Last week, I went to Boulder, CO, with my wife. Boulder has an airport. I have an airplane. I drove.
The flight time from Colorado Springs is about 30 minutes in my plane. The drive time is about 2 hours--more than that in heavy traffic: the quickest route takes you through downtown Denver. The chances of getting in an accident on the road are higher than we'd like to admit; the chances of getting in an accident in the plane are lower than most of us actually believe.
On the drive home, as traffic on the 10-lane highway ground to a halt (there was a Broncos game about to start), the following thought crept through my mind: I could have been home a half hour ago. And I've still got another hour and a half of driving ahead of me. Ugh.
So, why oh why did I take my car? The answer was simple: I needed a car when I got there. Sure, the plane would have gotten me to the airport with enviable speed. However, I wasn't going there to visit the airport, and the airport wouldn't have a car for me when I got there. Flying is great, but you have to leave your car at home.
Of course, the obvious solution is a flying car of one sort or another. This isn't a new concept--the first flying car was built by the Wright Brothers' contemporary Glenn Curtiss. His aircraft-automobile hybrid flew, but never really got off the ground. Other models that came later were a bit more successful: Molt Taylor's Aerocar even got FAA type certification; it was, and remains, the only flying automobile to achieve such recognition. Dozens of other "successful" flying car designs have been built, though few have achieved much recognition.
Of course, one of the major problems with these aerial automobile designs is performance and efficiency. My plane, a Mooney M20E, comes with a price tag in the mid $50k range, cruises at around 180mph, and get about 22 MPG. That's actually a very reasonable vehicle. It cuts a 2-day road trip down to about 4 hours (which, incidentally, is faster than even flying commercial when you factor in the airport time). The Aerocar does just over 100 mph--hardly a cross-country travel machine.
The quest continues, and new personal flying vehicles are being designed every day. Just for the fun of it, I'll go over a few of them for you:
This name always seems to come up first. Moller has been relentless in his PR campaign, and managed to continually convince investors that his design is only about 5 years away from public consumption. He's been saying that for much longer than 5 years now. He's built a prototype. It's shiny. It even hovers 50 feet of the ground, though never without being attached to a crane, just in case. As frequently cited an example as it is, it's highly, highly unlikely that he'll ever have a certified aircraft, and this design will simply never become mainstream.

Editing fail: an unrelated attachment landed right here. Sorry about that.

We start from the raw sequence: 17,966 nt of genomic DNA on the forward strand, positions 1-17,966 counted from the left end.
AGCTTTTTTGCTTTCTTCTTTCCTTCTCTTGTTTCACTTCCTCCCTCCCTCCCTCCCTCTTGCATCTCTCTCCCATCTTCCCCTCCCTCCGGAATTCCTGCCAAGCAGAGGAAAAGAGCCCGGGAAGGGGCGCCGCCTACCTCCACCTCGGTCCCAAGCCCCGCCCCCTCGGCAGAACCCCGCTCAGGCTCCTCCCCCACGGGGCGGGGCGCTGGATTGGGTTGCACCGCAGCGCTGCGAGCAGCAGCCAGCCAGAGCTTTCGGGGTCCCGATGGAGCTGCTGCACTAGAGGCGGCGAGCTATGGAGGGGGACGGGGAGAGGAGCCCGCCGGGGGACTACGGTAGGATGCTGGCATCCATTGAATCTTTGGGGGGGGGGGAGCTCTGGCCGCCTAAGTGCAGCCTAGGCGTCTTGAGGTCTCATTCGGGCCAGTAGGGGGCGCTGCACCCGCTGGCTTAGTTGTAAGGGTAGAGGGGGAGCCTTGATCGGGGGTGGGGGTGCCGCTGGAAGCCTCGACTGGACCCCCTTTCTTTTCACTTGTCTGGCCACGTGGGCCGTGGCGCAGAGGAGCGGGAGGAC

Of all the flying car concepts, the CarterCopter is the most reasonable, viable, and well-developed of the lot. It also bears the least resemblance to a car. For reasons I'll explain in my next post, this is where I'd put my money.
Jay Carter's Carter Aviation Technologies is everything that Moller International isn't. Their prototype aircraft, the CarterCopter Technology Demonstrator has been flying bona fide test flights for 7 years while they tweak and improve the technology. It's not shiny, it's not red, and it's never been photographed in front of a giant American flag. Their design is, essentially, a helicopter with wings. Well, not a real helicopter, they went with a gyroplane because it's simpler, but the design will work just as well with a hover-capable helicopter.
Anyway, the idea is that a rotor is highly efficient during slow flight, while wings are great for fast flight. So they get their lift from the rotor when going slow, and from the wings at high speed. It's not a new concept, but these guys are using this prototype to create solutions for long-standing problems this design has faced. And they're doing a great job. It can take off and land vertically, but cruise at over 170 mph. The overall design allows for speeds well beyond the capability even the most powerful helicopters. It's also highly efficient and reasonably safe.
Jay Carter has no intention of selling or certifying an aircraft. Rather, he intends to develop, perfect, patent, then license the technology to interested parties. In the end, I'd expect the "flying car" of the future to be a vehicle like this--it flies from building top to building top like a helicopter, but costs a lot less and flies a lot faster.
Sokol A400 et. al.
There's a large number of individual designer-inventors who have come up with designs for either "flying cars" or "roadable aircraft," depending on your perspective. Few of these vehicles have been actually built, and some of them wouldn't even work. Others still sport truly innovative feasible concepts, like collapsible, telescoping wings, on the A400, or the compact, sleek simplicity of the PALV.